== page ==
Fans line up before AT&T store opening
Happy gadget geeks around the country gathered at AT&T stores Friday to get their hands on the latest, coolest version of the Apple iPhone.
At Spokane’s NorthTown mall, the crowd started gathering before 7 a.m., when the AT&T store opens. An early group who’d preordered the iPhone 3G S marched in first, followed by the rest of the 30 or so waiters.
The crowd included first-timers – those finally succumbing to the cult of the iPhone – as well as some who wanted to trade in recently purchased iPhones for the newest version. Its added features include a digital compass on the touch screen, the ability to record and send video, and the ability to call numbers or play tunes with voice commands.
Rich Knudsen, a resident of Vancouver, B.C., bought his first iPhone three weeks ago. Two days later, he learned about the the iPhone 3G S.
“I brought back my first one, canceled the deal, then waited for today,” said Knudsen, who works for a Washington-based company.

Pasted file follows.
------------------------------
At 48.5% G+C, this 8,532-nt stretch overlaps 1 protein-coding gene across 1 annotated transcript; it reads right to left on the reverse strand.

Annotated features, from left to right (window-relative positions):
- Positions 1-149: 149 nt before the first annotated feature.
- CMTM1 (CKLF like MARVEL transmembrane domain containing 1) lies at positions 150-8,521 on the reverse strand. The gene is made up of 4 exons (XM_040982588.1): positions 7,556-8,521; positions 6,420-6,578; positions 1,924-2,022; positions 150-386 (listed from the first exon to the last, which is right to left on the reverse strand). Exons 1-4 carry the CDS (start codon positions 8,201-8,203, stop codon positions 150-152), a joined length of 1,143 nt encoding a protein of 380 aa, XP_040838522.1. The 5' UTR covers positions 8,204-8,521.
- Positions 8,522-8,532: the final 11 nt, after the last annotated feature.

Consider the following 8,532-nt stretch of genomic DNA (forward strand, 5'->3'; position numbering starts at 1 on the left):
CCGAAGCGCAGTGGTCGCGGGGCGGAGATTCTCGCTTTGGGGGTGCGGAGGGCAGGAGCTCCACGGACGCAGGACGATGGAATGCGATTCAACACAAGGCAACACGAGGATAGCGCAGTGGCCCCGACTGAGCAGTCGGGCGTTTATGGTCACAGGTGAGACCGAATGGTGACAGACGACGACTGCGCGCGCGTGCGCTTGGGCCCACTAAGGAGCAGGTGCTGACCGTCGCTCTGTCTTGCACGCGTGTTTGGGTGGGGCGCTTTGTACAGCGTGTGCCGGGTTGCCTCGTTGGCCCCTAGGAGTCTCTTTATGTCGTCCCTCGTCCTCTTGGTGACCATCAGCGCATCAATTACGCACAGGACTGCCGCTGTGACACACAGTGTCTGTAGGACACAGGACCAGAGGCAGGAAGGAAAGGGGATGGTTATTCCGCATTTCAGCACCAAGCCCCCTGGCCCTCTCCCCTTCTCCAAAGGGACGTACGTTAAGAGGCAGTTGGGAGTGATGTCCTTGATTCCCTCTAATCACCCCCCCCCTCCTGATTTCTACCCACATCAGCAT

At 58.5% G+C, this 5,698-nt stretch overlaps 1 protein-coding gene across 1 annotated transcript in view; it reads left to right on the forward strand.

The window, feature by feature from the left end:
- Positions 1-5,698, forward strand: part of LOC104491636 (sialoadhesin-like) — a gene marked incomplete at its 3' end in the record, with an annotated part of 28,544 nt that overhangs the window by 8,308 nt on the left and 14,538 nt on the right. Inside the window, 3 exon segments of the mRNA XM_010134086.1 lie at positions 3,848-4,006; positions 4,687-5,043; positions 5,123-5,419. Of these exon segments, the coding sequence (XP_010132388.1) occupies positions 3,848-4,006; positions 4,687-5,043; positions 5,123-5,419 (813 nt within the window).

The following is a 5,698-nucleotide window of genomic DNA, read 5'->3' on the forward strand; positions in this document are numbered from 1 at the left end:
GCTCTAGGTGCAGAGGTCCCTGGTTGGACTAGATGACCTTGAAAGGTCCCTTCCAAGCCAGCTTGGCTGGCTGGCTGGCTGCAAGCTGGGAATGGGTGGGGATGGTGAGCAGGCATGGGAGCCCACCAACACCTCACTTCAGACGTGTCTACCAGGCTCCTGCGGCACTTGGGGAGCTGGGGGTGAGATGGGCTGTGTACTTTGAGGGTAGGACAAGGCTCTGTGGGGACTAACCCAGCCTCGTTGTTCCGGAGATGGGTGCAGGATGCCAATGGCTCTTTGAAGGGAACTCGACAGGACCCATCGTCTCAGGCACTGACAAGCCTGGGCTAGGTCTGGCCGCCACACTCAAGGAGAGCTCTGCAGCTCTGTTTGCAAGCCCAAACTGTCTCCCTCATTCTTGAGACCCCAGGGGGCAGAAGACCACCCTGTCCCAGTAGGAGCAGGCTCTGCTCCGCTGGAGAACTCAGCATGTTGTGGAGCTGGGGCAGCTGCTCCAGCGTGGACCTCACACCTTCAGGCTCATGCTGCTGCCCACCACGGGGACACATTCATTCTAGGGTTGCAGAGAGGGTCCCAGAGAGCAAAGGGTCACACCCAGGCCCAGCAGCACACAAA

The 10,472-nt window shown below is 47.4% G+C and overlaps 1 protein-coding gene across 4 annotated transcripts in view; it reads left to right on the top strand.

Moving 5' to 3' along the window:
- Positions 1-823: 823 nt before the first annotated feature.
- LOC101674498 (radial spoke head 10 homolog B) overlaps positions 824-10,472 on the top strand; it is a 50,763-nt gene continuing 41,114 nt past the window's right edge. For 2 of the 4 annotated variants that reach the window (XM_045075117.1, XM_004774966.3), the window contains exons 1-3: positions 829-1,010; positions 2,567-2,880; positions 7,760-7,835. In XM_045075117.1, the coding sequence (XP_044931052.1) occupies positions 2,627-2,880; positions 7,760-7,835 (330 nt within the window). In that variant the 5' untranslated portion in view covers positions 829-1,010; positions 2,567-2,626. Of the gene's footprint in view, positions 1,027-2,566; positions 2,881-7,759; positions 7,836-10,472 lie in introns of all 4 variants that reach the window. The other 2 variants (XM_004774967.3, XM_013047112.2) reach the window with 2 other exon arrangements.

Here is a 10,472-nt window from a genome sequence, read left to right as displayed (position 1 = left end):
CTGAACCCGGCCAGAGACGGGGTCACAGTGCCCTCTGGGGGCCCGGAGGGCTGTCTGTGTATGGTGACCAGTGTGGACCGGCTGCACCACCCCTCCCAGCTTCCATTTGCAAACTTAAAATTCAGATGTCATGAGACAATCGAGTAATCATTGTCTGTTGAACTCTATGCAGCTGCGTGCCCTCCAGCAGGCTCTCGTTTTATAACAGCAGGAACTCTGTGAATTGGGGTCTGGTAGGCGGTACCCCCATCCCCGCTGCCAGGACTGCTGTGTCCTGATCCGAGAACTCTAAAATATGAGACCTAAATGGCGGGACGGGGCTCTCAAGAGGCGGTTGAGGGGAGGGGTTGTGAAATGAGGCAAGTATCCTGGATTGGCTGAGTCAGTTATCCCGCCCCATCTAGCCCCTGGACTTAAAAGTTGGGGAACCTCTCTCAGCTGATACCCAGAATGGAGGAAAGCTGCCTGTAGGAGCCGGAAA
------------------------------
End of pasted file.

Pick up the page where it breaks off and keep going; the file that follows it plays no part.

Despite fans’ enthusiasm, industry analysts have said the new iPhone does not amount to a vast improvement over last year’s model. One Piper Jaffray investment firm analyst guessed Apple might sell as many as 500,000 iPhone 3G S units this weekend. That’s about half what the iPhone 3G sold a year ago.
Dave Rex, who teaches emergency medical services at Spokane Community College, spent about 40 minutes buying a new phone and getting it activated. “I’ve had the first two iPhones and when the new one was announced, I had to have it,” Rex said.
“Plus, the new one is just plain faster when connected” to the network, he said.
Kevin Kuttner, AT&T’s Eastern Washington manager, said Friday’s customer turnout was as strong as expected.
While most buyers were looking for the new model, others in the store were shopping for the last model, the older iPhone 3G, which has been marked down to $99 for the 8-gigabyte model and $149 for 16 gigabytes.
No one knows why the newer units have the “S” designation, Kuttner said. “Some people think it means ‘speed,’ but that’s not right.
“Apple has just not said what the letter S means. It’s just a letter.”
sponsored According to two 2015 surveys, 62 percent of Americans do not have enough savings to handle an unexpected emergency, much less any long-term plans.